(I should add here that Rachel and I have since had an e-mail back-and-forth and she understands my (perhaps) petulance and further knows that I regard the other major thrusts of her essay regarding poetry and male sexuality in the 1950's to be perceptive and well-argued.)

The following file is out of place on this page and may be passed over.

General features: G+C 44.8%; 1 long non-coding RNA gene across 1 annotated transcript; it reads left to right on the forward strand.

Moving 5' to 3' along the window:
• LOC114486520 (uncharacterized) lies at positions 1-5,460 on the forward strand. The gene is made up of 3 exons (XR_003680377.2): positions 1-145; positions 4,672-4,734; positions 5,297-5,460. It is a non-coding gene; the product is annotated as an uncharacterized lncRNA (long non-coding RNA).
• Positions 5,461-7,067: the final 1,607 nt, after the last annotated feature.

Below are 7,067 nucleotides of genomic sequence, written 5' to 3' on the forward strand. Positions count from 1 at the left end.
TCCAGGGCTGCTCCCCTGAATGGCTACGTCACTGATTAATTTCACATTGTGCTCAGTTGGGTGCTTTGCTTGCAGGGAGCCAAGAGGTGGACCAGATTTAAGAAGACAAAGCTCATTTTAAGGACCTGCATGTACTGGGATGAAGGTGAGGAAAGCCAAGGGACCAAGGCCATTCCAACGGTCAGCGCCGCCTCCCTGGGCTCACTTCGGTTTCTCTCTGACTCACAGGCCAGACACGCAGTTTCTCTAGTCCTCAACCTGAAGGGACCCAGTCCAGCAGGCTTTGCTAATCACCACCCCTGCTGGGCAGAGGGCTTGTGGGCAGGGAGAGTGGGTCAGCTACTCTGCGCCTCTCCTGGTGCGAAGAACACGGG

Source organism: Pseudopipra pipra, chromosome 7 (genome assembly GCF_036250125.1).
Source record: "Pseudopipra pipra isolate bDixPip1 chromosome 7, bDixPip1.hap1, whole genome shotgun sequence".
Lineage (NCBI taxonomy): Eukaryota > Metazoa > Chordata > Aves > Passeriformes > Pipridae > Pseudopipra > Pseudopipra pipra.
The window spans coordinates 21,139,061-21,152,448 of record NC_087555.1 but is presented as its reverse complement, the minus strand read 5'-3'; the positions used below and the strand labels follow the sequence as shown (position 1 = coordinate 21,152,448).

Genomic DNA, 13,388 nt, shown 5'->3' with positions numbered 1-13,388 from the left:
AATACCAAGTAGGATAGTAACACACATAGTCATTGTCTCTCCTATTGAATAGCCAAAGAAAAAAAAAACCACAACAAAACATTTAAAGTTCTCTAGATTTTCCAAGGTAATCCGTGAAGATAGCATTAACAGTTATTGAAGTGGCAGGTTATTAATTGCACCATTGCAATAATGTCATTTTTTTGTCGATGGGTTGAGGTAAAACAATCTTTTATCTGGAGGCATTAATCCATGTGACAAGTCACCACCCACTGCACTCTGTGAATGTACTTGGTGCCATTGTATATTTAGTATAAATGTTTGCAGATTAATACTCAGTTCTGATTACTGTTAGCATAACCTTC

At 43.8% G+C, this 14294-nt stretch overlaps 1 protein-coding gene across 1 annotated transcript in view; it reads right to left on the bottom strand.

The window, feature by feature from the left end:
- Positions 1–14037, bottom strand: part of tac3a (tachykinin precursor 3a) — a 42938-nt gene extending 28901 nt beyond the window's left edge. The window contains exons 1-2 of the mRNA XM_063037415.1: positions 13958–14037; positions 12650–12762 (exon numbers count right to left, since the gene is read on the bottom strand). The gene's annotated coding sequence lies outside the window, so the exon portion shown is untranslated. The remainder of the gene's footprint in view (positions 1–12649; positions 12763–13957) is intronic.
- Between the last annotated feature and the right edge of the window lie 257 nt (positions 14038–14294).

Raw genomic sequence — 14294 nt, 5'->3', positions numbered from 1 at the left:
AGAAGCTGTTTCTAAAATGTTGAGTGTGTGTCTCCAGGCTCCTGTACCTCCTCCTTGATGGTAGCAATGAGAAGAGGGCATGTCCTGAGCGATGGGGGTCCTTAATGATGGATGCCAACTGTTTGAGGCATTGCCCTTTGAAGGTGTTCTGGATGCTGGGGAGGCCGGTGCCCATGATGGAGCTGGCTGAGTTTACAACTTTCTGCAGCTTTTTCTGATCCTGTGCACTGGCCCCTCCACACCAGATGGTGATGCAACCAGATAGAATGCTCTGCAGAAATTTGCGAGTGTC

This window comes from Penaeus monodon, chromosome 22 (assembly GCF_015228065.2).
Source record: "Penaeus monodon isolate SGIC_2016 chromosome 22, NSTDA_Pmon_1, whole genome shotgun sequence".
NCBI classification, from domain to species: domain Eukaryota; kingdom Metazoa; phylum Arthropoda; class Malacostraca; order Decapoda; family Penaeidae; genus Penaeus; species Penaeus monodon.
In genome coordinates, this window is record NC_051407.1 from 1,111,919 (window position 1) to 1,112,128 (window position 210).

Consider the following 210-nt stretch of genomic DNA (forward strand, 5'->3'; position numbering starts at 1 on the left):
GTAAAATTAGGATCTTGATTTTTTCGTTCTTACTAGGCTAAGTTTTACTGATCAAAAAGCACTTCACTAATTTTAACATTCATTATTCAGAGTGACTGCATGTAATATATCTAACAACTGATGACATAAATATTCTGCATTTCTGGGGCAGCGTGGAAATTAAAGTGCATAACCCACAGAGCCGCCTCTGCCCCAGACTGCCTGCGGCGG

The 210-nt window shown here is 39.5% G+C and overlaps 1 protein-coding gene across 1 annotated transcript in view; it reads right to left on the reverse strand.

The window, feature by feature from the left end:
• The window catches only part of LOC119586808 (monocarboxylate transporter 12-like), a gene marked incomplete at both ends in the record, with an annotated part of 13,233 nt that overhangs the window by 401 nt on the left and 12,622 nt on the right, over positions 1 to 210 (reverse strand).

(2) In the same issue, there is what I consider to be a completely intellectually dishonest piece by Robert Sheppard, which makes nasty comments about another dear friend, also deceased, Eric Mottram. I was appalled at what Sheppard said. Sheppard's dissertation on Roy Fisher and Lee Harwood was, as Eric told me at the time (yes, I know this is hearsay) simply the worst Ph.D. dissertation he had ever read, and that he really thought the advanced degree should not be awarded without much rewriting and rethinking, but he agreed to pass Sheppard finally since he was one of the first in the UK to submit a dissertation on the evolving contemporary and so could justify a multi-standard approach, and Roy Fisher and Lee were friends of Eric's and were pleased that Sheppard had written of them, and that at the time there was a job at stake at some point and serious thinkers in poetics, Mottram believed, should not be opposed so rigorously by the Academy.... Sheppard notes that Eric "snorted" in some sort of ungainly fashion when Sheppard said there was more than one set of facts regarding the UK Poetry Society Wars, and goes on to say that Mottram's take on this was opinionated and incorrect. This is nonsense, unless you believe, say, that there is more than one set of facts regarding the Bush/Cheney/Rumsfeld/ et. al., decision to invade Iraq. (Perhaps there are I suppose: Bush wanting to prove that he is a bigger man than his father, or that what is good for American oil companies is good for the world, or that War is the Way.) Most of the people involved, the major players, from Bob Cobbing to Barry MacSweeney, et. al., are no longer with us, but it is impossible for me to believe that if they were alive they would agree with Sheppard in any way as to what the "facts" were. Sheppard ends his surly schoolboy piece by saying that the innovative poets in the UK in the 1970's "fucked it up for the rest of us." By which he implies he has not enough outlets of an "establishment" nature for his own writing? Which of course was not the point of the coup d'etat engineered at the Poetry Society. Who "fucked it up" - Allen Fisher? Elaine Randell? The previously mentioned MacSweeney or Cobbing? Bunting? MacDiarmid? Both of whom took turns as President of the Society during those exciting years when Eric's intellect and passion and energy served as a vortex for the British Poetry Renaissance. Or does he refer to the Americans living in the UK who were involved: Asa Benveniste? Paige Mitchell? Myself? But I said the review was dishonest intellectually. The objective evidence for this if more evidence is needed is that he again attacks Eric Mottram for not paying attention to the American L=A=N=G poets until near "the end of his life" which is just not true. Eric never reckoned their theoretical work highly, it is true, finding it, as I do, to have been juvenile and academic and without depth, and much of the early poetry vapid and uninteresting. However, Eric arranged for Charles Bernstein's first major reading in the UK at King's College, feeling that he should be given a fair launch. That was in the 1970's, 20 years before Eric died. And 15 years before Eric died, he presented in great detail the work of many of the "lang gang" (to quote Cid Corman) to a larger audience by including them in his "Sites And Sounds Of The Contemporary In Current American Poetry" conference, giving all of them a wider hearing for the first time in Britain. Eric was always on the side of the young, and those whose outlets were blocked or not yet formed. He was a tireless and dedicated socialist educator and critic, and "the best unknown poet in Britain" as both Clive Bush and Will Rowe had noted. Sheppard would never have received his Ph.D. driving license if it weren't for Eric's deep good will. But Sheppard knows nothing of this; all he does is grind his axe of resentment (spiritual poverty) against someone who, unbeknownst to him, gave him (and so many others) his start. As Oscar Wilde said: "No good deed goes unpunished.